but so that, where the employment is other than of a domestic character in connection with which suitable accommodation is provided ,the child shall be readily able to return each night to the house of his parent or guardian or such other persons as may be approved by his parent or guardian:
Provided that no child shall be required or permitted to work more than six hours a day or 30 hours a week.

(3) A child who has attained the age of 14 years and is still attending school may, whilst on vacation from school, be employed on light work not harmful to his health and development of a character approved by the Commissioner for not more than five hours a day between 6am and 4pm
(4) No child shall be required or permitted, in the course of his employment, to lift, carry or move anything so heavy as to be likely to endanger his physical development.
(5) Any person who contravenes this section shall be guilty of an offence and liable to the penalties prescribed by section 151(c).”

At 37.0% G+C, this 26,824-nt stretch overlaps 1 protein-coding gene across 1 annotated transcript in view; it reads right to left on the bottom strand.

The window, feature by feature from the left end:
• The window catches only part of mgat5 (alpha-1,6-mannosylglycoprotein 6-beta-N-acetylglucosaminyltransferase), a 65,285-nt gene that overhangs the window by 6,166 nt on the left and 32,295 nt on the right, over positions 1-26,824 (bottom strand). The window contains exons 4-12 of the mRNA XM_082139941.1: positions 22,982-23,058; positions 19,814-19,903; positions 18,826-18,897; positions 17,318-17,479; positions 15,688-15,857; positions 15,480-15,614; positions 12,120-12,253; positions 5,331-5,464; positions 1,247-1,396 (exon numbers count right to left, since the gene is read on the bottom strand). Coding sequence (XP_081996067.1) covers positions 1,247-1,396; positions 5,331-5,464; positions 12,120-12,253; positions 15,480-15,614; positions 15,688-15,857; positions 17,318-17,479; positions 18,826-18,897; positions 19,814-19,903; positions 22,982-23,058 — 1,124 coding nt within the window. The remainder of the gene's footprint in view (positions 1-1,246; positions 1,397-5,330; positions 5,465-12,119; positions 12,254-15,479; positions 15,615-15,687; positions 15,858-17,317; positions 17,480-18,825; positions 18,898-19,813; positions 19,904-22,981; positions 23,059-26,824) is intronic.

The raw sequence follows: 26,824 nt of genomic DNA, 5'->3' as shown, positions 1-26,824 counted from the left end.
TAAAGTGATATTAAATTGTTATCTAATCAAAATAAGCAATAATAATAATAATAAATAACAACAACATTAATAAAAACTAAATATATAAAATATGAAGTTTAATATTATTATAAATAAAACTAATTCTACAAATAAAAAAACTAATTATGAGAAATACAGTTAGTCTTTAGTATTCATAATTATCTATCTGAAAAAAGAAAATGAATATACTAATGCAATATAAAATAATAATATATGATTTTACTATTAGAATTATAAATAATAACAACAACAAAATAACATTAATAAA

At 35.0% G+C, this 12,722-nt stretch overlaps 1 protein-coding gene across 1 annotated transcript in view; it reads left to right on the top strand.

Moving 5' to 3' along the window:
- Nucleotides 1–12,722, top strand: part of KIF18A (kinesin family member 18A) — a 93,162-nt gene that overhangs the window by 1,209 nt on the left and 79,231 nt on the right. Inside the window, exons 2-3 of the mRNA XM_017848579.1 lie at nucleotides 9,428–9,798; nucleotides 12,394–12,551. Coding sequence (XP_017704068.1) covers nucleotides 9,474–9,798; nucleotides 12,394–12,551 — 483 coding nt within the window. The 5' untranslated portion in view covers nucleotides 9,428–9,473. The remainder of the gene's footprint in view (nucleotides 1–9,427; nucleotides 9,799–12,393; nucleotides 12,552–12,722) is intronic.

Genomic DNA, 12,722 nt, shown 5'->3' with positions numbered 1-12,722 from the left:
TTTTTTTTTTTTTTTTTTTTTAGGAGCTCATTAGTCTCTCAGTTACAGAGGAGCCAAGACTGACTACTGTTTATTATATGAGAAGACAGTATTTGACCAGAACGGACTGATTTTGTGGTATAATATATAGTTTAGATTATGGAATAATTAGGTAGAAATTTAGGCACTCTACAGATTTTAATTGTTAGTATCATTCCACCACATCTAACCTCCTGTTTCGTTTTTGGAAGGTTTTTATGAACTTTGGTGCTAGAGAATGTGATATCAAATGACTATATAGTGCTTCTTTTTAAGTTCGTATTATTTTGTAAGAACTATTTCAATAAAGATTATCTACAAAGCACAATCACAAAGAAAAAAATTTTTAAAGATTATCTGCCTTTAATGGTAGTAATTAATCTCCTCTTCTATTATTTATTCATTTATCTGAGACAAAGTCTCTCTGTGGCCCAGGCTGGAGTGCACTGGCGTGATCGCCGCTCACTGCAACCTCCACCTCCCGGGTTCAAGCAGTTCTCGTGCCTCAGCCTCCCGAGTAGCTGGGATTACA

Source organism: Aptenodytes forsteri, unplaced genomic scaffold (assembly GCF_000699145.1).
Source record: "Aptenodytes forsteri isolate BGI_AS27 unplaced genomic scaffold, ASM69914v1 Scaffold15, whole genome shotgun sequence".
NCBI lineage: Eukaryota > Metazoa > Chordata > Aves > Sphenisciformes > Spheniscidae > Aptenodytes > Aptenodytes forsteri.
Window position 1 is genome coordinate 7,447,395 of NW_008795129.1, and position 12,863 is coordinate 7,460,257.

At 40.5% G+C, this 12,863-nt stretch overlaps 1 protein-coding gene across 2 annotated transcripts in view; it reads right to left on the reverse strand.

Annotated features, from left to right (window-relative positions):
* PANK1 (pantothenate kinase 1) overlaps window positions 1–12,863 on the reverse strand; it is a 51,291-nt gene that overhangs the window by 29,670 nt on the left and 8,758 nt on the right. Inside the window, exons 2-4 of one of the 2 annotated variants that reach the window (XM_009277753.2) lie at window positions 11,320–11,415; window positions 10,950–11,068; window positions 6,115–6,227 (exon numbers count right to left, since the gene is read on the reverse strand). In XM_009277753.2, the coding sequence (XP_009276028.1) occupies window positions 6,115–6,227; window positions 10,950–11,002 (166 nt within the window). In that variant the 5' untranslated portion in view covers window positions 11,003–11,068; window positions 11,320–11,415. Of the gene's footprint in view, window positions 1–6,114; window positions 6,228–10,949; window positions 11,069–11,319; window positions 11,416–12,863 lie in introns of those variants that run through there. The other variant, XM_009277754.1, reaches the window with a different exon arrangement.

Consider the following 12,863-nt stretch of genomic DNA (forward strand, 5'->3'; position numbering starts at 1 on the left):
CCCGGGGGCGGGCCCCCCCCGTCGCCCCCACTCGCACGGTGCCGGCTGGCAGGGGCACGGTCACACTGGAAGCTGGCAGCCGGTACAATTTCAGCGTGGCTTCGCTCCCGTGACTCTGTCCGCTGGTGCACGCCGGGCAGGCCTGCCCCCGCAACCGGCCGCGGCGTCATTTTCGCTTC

Child Act, 2009

“24. Right to protection against harmful labour practices
2. Any employment of a child as permitted by the Employment act shall be for purposes of apprenticeship
3. Any contract for apprenticeship shall be with the written consent of the child’s parent, other relative or guardian.
(4) The duties of an employer towards an apprentice shall be to—

(a) train and instruct the child in a trade, in accordance with such standards and conditions may be prescribed, in order to impart such knowledge and skills as the child may use to his or her future benefit; and
(b) provide a safe and healthy environment for the child, and to take responsibility for any harm that may come to the child in the course of the apprenticeship.”

Worst Forms of Child Labour

Child Act, 2009

“24. Right to protection against harmful labour practices
1. Every child has a right to be protected against work and other labour practices which—

a. are inappropriate for a person of that child’s age; or
b. place at risk the child’s education, physical or mental health, or spiritual, moral or social development or well-being.

2. Any employment of a child as permitted by the Employment act shall be for purposes of apprenticeship
3. Any contract for apprenticeship shall be with the written consent of the child’s parent, other relative or guardian.”

Employment Act, 1982

“106. Prohibition of employment underground
(1) No child or young person shall be employed on underground work.